The Tawan’s menu is a fantastic example of “social currency.” Or “ooze,”as Hugh McLeod and Johnnie Moore refer to the concept. (“Ooze” standing for “objects of sociability.”)

Deb thinks the menu is pretty cool, too.

So, why am I writing about Thai food? There are really two things at work here:

  • Thing 1: The product itself.

  • Thing 2: The vector that helps the message about the product propagate.

Now, sometimes the product is so different, or amazing, or visible/portable that the product itself is the vector for the message. The iPod is a great example of this. Since the iPods themselves are everywhere, they provide the vector.

In other cases, there is a second thing that provides the vector for the product. In Tawan’s case, the caricature menu is the vector. It is the thing that carries the Tawan’s message from place to place. Through the menu (the vector), folks learn about the food (the product).

So. You have a great product. What’s the vector that will carry its message?

Added later: There is another important concept at work here as well. The vector in this case is more than a catch phrase, or a tchotchki, or an abstract ideal. It actually is a human introduction that starts to broker a relationship between the customer and Tawan himself. It is almost a calling card, in the Victorian sense of the phrase.

Hey, Look Over There!

Ga. It frustrates me when people do this.

Seth writes:

Picture_10

“Check out this chart of the traffic of fotolog.com. They’re now 33 in the world. What’s neat is that the progression from one place to another was pretty linear. No miracles, no interventions, no tipping point or inflections.”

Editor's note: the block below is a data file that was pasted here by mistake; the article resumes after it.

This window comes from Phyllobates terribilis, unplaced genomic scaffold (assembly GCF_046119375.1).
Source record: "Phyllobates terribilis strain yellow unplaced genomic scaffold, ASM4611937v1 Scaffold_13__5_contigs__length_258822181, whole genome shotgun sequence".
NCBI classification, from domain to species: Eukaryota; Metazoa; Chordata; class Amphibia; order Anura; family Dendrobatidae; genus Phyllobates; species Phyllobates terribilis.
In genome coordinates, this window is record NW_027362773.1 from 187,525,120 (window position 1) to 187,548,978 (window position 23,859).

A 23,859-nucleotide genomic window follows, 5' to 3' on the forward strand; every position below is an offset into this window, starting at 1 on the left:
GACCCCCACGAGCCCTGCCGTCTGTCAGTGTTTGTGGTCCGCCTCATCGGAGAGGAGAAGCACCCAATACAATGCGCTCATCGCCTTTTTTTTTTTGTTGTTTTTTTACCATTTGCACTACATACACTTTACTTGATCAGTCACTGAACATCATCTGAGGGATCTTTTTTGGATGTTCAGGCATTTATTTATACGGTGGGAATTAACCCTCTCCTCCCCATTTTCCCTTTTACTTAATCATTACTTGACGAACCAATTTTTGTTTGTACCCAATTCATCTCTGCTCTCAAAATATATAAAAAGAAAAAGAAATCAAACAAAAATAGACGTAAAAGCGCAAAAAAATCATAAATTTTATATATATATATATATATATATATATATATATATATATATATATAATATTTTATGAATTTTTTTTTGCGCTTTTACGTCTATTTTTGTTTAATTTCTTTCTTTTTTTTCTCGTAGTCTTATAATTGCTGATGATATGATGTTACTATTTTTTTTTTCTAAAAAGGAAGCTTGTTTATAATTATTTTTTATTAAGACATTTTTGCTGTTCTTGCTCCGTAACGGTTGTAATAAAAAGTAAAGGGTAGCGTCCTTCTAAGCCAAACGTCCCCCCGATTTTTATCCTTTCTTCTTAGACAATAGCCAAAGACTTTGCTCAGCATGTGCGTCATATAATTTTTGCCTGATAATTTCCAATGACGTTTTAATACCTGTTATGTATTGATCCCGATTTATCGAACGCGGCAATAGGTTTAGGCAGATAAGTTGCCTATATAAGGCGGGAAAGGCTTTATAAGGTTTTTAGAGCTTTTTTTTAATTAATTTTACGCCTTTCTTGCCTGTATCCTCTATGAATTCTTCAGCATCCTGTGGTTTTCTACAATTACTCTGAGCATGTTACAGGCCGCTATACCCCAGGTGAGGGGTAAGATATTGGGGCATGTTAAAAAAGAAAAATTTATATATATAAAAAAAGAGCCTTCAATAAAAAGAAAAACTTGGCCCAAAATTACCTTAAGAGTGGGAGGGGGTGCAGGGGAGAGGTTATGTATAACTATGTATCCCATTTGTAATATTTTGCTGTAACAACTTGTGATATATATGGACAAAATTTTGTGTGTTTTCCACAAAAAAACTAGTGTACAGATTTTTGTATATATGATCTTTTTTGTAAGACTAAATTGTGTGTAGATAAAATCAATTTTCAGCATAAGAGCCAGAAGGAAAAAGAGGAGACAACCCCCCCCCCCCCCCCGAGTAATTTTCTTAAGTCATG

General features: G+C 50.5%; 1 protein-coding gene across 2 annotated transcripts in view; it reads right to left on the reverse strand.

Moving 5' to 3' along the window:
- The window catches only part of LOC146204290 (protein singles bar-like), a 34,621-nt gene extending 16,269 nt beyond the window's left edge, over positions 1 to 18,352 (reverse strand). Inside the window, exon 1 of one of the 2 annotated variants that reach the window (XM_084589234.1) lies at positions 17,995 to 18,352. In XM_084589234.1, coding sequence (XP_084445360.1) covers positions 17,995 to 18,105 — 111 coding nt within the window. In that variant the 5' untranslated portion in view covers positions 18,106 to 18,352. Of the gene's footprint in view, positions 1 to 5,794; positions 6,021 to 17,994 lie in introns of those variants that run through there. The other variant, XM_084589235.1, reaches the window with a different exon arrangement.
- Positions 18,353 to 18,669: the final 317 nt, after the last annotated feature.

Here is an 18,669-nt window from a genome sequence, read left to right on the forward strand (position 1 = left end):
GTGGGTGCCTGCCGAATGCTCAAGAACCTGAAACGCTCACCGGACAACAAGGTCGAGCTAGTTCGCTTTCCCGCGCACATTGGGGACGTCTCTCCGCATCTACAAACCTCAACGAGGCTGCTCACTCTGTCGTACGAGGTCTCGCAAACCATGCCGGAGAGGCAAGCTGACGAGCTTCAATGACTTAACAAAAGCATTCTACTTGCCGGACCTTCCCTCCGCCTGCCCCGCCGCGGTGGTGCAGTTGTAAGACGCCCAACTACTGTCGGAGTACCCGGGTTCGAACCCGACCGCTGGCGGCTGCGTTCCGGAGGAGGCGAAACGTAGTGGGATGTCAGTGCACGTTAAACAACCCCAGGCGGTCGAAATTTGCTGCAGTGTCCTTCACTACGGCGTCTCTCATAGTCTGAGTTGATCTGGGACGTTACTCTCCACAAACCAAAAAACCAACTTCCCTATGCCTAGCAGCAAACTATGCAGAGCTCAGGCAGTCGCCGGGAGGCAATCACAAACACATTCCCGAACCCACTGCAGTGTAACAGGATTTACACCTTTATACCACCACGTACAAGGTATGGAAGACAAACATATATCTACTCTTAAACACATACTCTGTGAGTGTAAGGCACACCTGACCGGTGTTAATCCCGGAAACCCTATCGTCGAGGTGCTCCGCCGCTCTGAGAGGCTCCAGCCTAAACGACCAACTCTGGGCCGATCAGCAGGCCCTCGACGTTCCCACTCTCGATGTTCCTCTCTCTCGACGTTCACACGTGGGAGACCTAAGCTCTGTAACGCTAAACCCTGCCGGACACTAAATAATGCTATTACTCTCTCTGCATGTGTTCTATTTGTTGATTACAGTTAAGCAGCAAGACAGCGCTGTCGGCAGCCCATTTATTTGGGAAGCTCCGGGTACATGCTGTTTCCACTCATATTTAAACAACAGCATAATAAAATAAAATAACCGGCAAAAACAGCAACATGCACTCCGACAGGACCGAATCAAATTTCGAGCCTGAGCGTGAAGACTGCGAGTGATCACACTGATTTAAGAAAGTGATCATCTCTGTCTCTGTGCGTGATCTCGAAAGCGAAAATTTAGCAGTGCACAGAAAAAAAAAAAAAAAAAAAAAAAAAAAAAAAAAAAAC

Now, that’s just flat out false as soon as you pull back from the picture a little bit. The picture above shows a six-month window.

Here’s their graph over the last year.

Fotolog1ayr

And the last two years.

Fotolog2byr_1

There actually is an inflection point. A significant one.

So…does anyone know what Fotolog did in on March 1st of this year that fueled the rocket ride? It looks like the site took a hit for a couple of weeks, then came back with a vengeance. Site redesign? Easier-to-use tools? New awareness campaign?

Now the funny thing is, I totally agree with Seth in principle on this point he makes:

“The mistake bloggers often make (actually, all marketers make sooner or later) is the believe that being popular is its own reward. That once every one does their line dance or visits their restaurant or wears their fashion or reads their blog, then it will be popular for being popular.”

A great customer experience, combined with a product for which those customers have a need, will fuel the sustainable, steady, solid growth. It’s unfortunate the example that was chosen doesn’t support that concept with facts.

UPDATE: Per my response to Seth’s comment below, I added the red circles in the charts to highlight the point where something appears to have changed in Fotolog’s business, moving the trend from “flat” (which it had been from 2002 – February 2006) to “growing” (which it’s shown from March 2006-November 2006).